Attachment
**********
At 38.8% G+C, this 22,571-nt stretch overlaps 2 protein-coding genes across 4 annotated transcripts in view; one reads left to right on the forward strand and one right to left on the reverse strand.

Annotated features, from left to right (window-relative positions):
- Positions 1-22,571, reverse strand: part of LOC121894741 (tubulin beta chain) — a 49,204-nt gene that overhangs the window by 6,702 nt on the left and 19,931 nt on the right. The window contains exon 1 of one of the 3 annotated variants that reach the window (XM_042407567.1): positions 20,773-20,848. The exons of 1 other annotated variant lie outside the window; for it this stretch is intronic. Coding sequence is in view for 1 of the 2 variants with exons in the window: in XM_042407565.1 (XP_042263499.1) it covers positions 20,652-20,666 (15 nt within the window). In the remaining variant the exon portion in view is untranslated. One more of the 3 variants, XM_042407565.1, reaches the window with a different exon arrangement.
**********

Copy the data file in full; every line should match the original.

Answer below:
At 38.8% G+C, this 22,571-nt stretch overlaps 2 protein-coding genes across 4 annotated transcripts in view; one reads left to right on the forward strand and one right to left on the reverse strand.

Annotated features, from left to right (window-relative positions):
- Positions 1-22,571, reverse strand: part of LOC121894741 (tubulin beta chain) — a 49,204-nt gene that overhangs the window by 6,702 nt on the left and 19,931 nt on the right. The window contains exon 1 of one of the 3 annotated variants that reach the window (XM_042407567.1): positions 20,773-20,848. The exons of 1 other annotated variant lie outside the window; for it this stretch is intronic. Coding sequence is in view for 1 of the 2 variants with exons in the window: in XM_042407565.1 (XP_042263499.1) it covers positions 20,652-20,666 (15 nt within the window). In the remaining variant the exon portion in view is untranslated. One more of the 3 variants, XM_042407565.1, reaches the window with a different exon arrangement.